A limber baby wanders into the orbit of rage and cannot help but get caught up in the existential rhythm of the music. From here she will trace the projection of her adolescence and learn to barter in fear and sex. Sotto’s new monologue piece takes a sideways glance at Australiana, gender, and childhood.
Written as a semi-autobiographical monologue, Arachnid starts with performer Ella Prince in her tighty-whiteys, dancing out of sight of her addict father, before she sneaks a peak at his sleeping form and falls into his heavy chest. Over the course of the production, Prince narrates her character growing up: learning to shoot, smoking weed, experiencing a sexual awakening, stealing, and making friends with societal oddities. She follows a familiar trajectory for bored teens in 90s Australia but there exists a sinister undercurrent of sexual exploitation and queerphobia as made manifest in the Nighthawk, a mysterious woman who appears to be following Prince.
The lyrical script ricochets between naivety and paranoia as the young girl gains and loses trust in those around her, shaking her own confidence of judgement. Prince repeatedly narrates a visceral corporeality, excavating and reexamining presumed notions of bodies and autonomy. Her writing is unusual, unsettling and supported by her angular and gauche physicality. Echoing the poetic textured prose of Eimear McBride’s A Girl is a Half-Formed Thing (which Prince also performed last year) or Peach by Emma Glass, this monologue puts an Australian lilt onto the vulnerability of internal, unstoppable girlhood. The soundscape of Prince’s becoming is uniquely embodied along the rhythm of her own narrative voice and her disparaging giggles.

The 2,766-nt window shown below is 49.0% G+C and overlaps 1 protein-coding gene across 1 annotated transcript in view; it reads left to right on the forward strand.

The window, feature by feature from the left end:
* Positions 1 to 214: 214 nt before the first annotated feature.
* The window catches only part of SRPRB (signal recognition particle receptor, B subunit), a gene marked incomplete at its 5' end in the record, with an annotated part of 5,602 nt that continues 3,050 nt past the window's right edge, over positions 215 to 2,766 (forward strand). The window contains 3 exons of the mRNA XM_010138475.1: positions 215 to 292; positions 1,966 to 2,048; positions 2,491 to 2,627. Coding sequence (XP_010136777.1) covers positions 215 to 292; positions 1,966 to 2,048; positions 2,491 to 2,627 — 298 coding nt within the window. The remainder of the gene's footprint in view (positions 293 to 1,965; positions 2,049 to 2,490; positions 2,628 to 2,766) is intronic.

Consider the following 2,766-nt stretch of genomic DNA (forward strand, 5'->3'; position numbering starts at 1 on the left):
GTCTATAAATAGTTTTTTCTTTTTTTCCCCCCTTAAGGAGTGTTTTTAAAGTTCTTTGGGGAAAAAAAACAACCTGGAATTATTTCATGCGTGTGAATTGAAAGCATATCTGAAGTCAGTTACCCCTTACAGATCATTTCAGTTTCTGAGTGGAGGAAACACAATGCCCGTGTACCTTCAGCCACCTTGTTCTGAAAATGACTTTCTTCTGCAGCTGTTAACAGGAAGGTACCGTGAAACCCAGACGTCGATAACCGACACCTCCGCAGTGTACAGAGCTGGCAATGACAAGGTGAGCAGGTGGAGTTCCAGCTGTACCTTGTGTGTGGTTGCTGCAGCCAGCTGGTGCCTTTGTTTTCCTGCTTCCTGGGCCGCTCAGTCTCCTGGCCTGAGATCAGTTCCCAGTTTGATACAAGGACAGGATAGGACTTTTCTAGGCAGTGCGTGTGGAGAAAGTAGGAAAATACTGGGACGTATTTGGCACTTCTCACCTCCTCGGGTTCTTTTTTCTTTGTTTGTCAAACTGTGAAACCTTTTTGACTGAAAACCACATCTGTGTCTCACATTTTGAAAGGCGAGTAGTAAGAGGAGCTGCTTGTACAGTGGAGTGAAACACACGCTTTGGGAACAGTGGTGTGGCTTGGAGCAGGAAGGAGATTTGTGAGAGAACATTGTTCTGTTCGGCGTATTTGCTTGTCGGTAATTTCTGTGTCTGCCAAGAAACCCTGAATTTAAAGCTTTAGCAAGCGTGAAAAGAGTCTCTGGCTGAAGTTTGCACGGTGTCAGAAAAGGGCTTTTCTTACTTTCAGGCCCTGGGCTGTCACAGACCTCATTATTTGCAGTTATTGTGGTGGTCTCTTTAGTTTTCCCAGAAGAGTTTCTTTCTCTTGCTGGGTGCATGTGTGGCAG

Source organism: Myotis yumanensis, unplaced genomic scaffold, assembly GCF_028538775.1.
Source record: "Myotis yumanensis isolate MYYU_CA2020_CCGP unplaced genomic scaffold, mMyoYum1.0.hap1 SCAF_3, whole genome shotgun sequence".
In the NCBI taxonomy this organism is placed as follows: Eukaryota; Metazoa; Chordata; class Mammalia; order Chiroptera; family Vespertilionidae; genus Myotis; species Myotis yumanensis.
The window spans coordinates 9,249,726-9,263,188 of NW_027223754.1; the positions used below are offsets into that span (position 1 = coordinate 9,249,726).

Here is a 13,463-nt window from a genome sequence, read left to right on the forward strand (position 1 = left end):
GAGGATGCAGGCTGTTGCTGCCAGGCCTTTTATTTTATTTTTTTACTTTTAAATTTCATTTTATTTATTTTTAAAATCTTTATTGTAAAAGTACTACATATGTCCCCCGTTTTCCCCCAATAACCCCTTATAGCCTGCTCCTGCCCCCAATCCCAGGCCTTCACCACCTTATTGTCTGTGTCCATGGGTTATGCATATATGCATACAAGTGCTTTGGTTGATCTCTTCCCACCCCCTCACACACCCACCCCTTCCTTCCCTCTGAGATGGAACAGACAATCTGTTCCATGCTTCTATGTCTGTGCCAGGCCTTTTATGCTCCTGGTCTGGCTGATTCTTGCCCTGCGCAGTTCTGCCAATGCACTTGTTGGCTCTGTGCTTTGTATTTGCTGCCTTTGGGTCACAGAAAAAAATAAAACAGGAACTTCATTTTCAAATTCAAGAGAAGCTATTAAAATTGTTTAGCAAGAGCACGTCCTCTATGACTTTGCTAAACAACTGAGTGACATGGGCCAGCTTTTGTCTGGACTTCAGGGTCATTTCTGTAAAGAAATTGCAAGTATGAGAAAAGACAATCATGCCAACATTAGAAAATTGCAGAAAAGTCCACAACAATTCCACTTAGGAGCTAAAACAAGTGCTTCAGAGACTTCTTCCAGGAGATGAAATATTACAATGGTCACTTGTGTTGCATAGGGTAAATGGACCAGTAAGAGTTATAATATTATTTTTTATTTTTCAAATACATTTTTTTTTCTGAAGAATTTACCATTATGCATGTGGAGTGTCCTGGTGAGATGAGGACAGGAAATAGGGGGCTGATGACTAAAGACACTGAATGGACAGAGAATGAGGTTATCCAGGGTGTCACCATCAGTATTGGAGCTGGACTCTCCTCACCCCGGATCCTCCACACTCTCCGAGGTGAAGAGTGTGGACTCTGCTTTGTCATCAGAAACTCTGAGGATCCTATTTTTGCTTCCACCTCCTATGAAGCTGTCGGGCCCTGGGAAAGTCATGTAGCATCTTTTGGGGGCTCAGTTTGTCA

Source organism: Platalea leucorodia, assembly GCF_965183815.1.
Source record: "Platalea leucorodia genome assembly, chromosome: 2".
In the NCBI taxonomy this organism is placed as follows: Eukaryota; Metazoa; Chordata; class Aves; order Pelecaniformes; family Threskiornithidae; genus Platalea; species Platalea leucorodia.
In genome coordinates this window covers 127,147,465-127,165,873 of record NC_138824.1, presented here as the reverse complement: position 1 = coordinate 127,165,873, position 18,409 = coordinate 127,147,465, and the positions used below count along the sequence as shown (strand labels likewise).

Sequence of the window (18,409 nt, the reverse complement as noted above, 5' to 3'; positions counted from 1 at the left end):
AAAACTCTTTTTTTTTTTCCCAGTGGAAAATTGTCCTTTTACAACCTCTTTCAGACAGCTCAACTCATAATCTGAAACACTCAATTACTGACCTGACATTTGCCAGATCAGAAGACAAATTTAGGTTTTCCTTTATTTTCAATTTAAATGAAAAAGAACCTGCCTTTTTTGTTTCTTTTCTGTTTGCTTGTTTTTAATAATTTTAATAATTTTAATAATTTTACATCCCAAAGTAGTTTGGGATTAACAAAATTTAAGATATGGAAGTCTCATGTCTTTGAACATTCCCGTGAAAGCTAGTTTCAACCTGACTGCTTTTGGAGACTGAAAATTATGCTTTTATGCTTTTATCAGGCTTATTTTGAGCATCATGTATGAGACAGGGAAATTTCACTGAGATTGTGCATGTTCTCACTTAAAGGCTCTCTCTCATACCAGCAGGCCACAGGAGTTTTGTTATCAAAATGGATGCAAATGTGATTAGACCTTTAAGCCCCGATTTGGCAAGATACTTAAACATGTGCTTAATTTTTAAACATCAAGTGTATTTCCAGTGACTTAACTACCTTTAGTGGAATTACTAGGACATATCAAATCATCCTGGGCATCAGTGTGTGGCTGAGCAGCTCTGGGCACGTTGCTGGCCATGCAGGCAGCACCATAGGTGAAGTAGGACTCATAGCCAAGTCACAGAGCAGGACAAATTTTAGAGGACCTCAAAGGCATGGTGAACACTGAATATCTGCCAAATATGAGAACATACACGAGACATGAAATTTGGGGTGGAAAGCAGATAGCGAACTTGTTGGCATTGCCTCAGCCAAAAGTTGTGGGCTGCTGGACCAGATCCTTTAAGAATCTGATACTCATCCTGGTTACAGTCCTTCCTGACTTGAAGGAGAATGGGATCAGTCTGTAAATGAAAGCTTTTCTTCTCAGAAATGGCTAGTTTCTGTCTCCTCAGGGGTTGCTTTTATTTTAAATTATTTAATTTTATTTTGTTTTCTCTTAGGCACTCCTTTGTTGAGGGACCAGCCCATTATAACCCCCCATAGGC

Director Sarah Hadley injects the production with visual nostalgia through multimedia projections, a mannequin in a bald-cap, and a mic to reverberate Prince’s meditative moments. Sizzling sausages at Bunnings, the opening credits of Blue Heelers, and other ticks of everyday existence punctuate Prince’s abstraction and dislocation. These incorporations serve as comical and contextualising commentary but often the transitions away from Prince’s presence were rough and distanced the technological from the organic of her story.
Arachnid is a rolling and rumbling inarticulation of contemporary self-hood captured in one girl’s perseverance. In a world of cruelty and unbearable fleshiness, Prince captivatingly cultivates a peculiar perspective on being.
Arachnid was performed at the Bondi Pavilion from July 16th – 17th as part of Bondi Feast